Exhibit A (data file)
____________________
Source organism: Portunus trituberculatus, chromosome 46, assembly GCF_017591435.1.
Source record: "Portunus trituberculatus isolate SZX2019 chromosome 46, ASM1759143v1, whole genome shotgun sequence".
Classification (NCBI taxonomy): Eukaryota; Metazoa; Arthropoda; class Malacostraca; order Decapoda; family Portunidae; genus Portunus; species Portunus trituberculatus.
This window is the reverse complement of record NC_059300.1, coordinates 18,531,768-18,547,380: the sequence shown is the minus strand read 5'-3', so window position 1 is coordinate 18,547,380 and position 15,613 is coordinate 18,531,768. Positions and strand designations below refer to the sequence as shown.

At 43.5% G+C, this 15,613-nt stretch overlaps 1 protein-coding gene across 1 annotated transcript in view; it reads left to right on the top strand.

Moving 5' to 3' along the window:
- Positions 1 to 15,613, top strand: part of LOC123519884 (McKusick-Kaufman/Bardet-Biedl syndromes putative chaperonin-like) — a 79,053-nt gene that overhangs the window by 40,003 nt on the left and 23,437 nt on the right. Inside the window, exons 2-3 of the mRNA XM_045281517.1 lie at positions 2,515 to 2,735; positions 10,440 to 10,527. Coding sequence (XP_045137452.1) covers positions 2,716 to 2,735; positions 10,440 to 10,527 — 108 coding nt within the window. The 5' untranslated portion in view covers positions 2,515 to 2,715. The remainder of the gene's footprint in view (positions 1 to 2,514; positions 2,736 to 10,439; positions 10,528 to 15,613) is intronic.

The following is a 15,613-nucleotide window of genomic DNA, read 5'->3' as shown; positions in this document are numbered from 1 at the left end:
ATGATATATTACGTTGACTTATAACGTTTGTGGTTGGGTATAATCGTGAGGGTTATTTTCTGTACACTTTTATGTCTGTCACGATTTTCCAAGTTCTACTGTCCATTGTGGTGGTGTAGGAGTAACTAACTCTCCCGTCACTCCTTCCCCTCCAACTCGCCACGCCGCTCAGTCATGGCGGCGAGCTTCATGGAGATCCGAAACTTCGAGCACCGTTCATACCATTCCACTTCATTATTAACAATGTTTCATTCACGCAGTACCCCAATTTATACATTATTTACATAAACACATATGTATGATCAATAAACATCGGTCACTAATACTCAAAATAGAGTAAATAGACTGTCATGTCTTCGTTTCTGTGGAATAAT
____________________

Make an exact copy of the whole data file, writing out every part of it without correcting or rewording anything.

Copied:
Source organism: Portunus trituberculatus, chromosome 46, assembly GCF_017591435.1.
Source record: "Portunus trituberculatus isolate SZX2019 chromosome 46, ASM1759143v1, whole genome shotgun sequence".
Classification (NCBI taxonomy): Eukaryota; Metazoa; Arthropoda; class Malacostraca; order Decapoda; family Portunidae; genus Portunus; species Portunus trituberculatus.
This window is the reverse complement of record NC_059300.1, coordinates 18,531,768-18,547,380: the sequence shown is the minus strand read 5'-3', so window position 1 is coordinate 18,547,380 and position 15,613 is coordinate 18,531,768. Positions and strand designations below refer to the sequence as shown.

At 43.5% G+C, this 15,613-nt stretch overlaps 1 protein-coding gene across 1 annotated transcript in view; it reads left to right on the top strand.

Moving 5' to 3' along the window:
- Positions 1 to 15,613, top strand: part of LOC123519884 (McKusick-Kaufman/Bardet-Biedl syndromes putative chaperonin-like) — a 79,053-nt gene that overhangs the window by 40,003 nt on the left and 23,437 nt on the right. Inside the window, exons 2-3 of the mRNA XM_045281517.1 lie at positions 2,515 to 2,735; positions 10,440 to 10,527. Coding sequence (XP_045137452.1) covers positions 2,716 to 2,735; positions 10,440 to 10,527 — 108 coding nt within the window. The 5' untranslated portion in view covers positions 2,515 to 2,715. The remainder of the gene's footprint in view (positions 1 to 2,514; positions 2,736 to 10,439; positions 10,528 to 15,613) is intronic.

The following is a 15,613-nucleotide window of genomic DNA, read 5'->3' as shown; positions in this document are numbered from 1 at the left end:
ATGATATATTACGTTGACTTATAACGTTTGTGGTTGGGTATAATCGTGAGGGTTATTTTCTGTACACTTTTATGTCTGTCACGATTTTCCAAGTTCTACTGTCCATTGTGGTGGTGTAGGAGTAACTAACTCTCCCGTCACTCCTTCCCCTCCAACTCGCCACGCCGCTCAGTCATGGCGGCGAGCTTCATGGAGATCCGAAACTTCGAGCACCGTTCATACCATTCCACTTCATTATTAACAATGTTTCATTCACGCAGTACCCCAATTTATACATTATTTACATAAACACATATGTATGATCAATAAACATCGGTCACTAATACTCAAAATAGAGTAAATAGACTGTCATGTCTTCGTTTCTGTGGAATAAT